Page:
In April 1648 the Civil War had reached South Wales for the second time, at this period the gentry, namely Rice Powell, John Poyer and Rowland Laugharne had sided with the Royalists and were in control of the counties of Carmarthenshire and Pembrokeshire.

Civil War LlanelliThe main body of Cromwell’s Parliamentarian army of Roundheads were moving west from Hereford and Brecon under the command of Colonel Horton supported by Colonel Okey and his elite Dragoons. The town of Llanelli during this period would have been a small hamlet standing on the banks of the river Lliedi, comprising of small thatched cottages and dwellings encompassing the Parish Church. The town was populated by farm labourers, fishermen, colliers, tradesmen and perhaps a few seafarers. The local squire was the ‘royalist’ John Vaughan, who lived at Y Plas, which probably stood on the site of what we know today as Llanelli House.

The town of Llanelli must have been of some strategic importance! because there was a Royalist military presence here in the form of a camp or ‘quarters’. A flying squadron of Roundhead cavalry and dragoons under the command of Parliamentarian Colonel Fleming were operating in the area. Colonel Fleming had been destined to command the town of Pembroke and its castle, but had been thrown out by Poyer and had been forced to retreat east towards the main body of the Parliamentarian army, Fleming was out for revenge! In effect the Royalists held Carmarthen; the Roundheads were at or near Swansea and Llanelli was no-man’s-land in between.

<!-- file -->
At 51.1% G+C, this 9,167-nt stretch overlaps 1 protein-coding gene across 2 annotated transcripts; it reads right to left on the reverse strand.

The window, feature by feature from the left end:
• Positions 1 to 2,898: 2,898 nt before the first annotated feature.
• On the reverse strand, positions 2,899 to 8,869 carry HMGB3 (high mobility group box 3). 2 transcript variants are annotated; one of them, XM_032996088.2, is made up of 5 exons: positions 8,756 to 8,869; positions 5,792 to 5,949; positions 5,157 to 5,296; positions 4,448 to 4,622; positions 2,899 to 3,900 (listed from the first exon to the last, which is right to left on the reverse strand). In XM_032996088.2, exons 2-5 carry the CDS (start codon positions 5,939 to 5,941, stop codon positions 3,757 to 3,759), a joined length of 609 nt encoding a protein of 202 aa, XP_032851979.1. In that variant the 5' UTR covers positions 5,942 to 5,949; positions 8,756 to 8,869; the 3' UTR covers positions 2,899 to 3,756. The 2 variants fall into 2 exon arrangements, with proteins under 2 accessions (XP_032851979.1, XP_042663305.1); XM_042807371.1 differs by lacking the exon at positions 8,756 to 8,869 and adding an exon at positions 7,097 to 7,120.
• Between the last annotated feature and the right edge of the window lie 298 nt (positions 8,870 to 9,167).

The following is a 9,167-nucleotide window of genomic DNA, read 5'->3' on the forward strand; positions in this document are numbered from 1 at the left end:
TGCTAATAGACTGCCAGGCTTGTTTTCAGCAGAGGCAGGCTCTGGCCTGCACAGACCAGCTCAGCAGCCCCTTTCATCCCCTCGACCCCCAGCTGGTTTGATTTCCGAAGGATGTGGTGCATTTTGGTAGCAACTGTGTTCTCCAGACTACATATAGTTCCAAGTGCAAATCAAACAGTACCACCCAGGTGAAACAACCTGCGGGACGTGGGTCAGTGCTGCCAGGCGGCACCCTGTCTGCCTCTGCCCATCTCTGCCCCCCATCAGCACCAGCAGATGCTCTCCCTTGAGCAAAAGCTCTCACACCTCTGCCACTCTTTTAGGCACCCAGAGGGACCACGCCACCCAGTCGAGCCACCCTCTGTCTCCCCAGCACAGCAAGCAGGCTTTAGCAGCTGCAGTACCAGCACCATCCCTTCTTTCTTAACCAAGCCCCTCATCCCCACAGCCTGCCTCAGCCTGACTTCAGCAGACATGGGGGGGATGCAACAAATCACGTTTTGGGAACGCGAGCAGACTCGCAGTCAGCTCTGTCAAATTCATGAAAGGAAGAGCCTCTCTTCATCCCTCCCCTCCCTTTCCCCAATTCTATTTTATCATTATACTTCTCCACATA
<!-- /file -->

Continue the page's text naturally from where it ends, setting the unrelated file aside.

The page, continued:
The royalist garrison in the town must have been unaware of Fleming’s movements as, on or about the 15th of April 1648, Fleming rode into the town of Llanelli and surprised the defenders by routing its garrison, capturing some men and horses, forcing the defending Royalists to retreat west towards the town of Carmarthen.

The event has been documented in contemporary newspapers, letters and broadsheets of the time; one in particular states ‘Letters from Cardiffe (sic) in South Wales, dated Cardiffe 17th of April 1648.... Colonel Fleming last week took 14 horse and 10 troopers of Colonel Powell’s at Lanelthy (sic). The rest of the troop got away’. More details of the event are given by Horton himself, who wrote from Swansea on the 17th of April 1648, ‘Col. Fleming gave them alarm at Llanelli where, with a party of horse and dragoons he beat up their quarters, and after a light skirmish took 12 horse and men prisoners’.

To date the site of this skirmish is unknown, but there have been some local opinions expressed that it may have been at Cwmbach, Talsarnau or Swansea Road. One site not yet considered is the Parish Church; its military tower would have given a commanding view of the various approaches to the town. There are at least two instances in South west Wales where a church has been the site of a military struggle between Cavaliers and Roundheads, indeed it was at a Llandeilo church shortly after the action at Llanelli that Colonel Fleming shot himself after unsuccessfully defending the position.

Military Research by Dr David Davies